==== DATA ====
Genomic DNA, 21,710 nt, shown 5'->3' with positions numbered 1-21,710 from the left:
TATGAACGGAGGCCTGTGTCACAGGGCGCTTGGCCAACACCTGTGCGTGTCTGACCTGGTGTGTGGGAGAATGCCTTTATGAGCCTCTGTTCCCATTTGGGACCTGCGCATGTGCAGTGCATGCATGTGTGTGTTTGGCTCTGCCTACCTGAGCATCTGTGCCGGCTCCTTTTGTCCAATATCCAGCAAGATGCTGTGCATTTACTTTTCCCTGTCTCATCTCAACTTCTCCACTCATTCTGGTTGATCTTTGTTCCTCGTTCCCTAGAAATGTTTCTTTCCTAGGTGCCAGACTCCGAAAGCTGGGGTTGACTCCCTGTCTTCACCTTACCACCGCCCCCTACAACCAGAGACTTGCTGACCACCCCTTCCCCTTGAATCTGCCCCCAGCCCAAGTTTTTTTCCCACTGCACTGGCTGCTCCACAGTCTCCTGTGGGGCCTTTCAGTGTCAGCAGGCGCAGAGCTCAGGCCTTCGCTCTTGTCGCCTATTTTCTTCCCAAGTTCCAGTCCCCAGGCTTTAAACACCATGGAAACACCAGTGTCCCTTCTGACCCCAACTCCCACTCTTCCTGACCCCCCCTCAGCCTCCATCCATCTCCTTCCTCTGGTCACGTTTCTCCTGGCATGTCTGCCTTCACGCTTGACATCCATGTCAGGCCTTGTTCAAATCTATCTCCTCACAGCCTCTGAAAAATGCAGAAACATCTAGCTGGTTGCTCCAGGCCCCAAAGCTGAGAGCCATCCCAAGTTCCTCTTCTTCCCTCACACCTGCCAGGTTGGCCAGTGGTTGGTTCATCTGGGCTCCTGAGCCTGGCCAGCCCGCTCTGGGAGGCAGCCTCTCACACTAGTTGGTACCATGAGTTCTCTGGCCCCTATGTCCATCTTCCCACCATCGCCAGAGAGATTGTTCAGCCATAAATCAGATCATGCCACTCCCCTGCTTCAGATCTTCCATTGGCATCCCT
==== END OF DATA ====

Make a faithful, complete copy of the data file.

Genomic DNA, 21,710 nt, shown 5'->3' with positions numbered 1-21,710 from the left:
TATGAACGGAGGCCTGTGTCACAGGGCGCTTGGCCAACACCTGTGCGTGTCTGACCTGGTGTGTGGGAGAATGCCTTTATGAGCCTCTGTTCCCATTTGGGACCTGCGCATGTGCAGTGCATGCATGTGTGTGTTTGGCTCTGCCTACCTGAGCATCTGTGCCGGCTCCTTTTGTCCAATATCCAGCAAGATGCTGTGCATTTACTTTTCCCTGTCTCATCTCAACTTCTCCACTCATTCTGGTTGATCTTTGTTCCTCGTTCCCTAGAAATGTTTCTTTCCTAGGTGCCAGACTCCGAAAGCTGGGGTTGACTCCCTGTCTTCACCTTACCACCGCCCCCTACAACCAGAGACTTGCTGACCACCCCTTCCCCTTGAATCTGCCCCCAGCCCAAGTTTTTTTCCCACTGCACTGGCTGCTCCACAGTCTCCTGTGGGGCCTTTCAGTGTCAGCAGGCGCAGAGCTCAGGCCTTCGCTCTTGTCGCCTATTTTCTTCCCAAGTTCCAGTCCCCAGGCTTTAAACACCATGGAAACACCAGTGTCCCTTCTGACCCCAACTCCCACTCTTCCTGACCCCCCCTCAGCCTCCATCCATCTCCTTCCTCTGGTCACGTTTCTCCTGGCATGTCTGCCTTCACGCTTGACATCCATGTCAGGCCTTGTTCAAATCTATCTCCTCACAGCCTCTGAAAAATGCAGAAACATCTAGCTGGTTGCTCCAGGCCCCAAAGCTGAGAGCCATCCCAAGTTCCTCTTCTTCCCTCACACCTGCCAGGTTGGCCAGTGGTTGGTTCATCTGGGCTCCTGAGCCTGGCCAGCCCGCTCTGGGAGGCAGCCTCTCACACTAGTTGGTACCATGAGTTCTCTGGCCCCTATGTCCATCTTCCCACCATCGCCAGAGAGATTGTTCAGCCATAAATCAGATCATGCCACTCCCCTGCTTCAGATCTTCCATTGGCATCCCT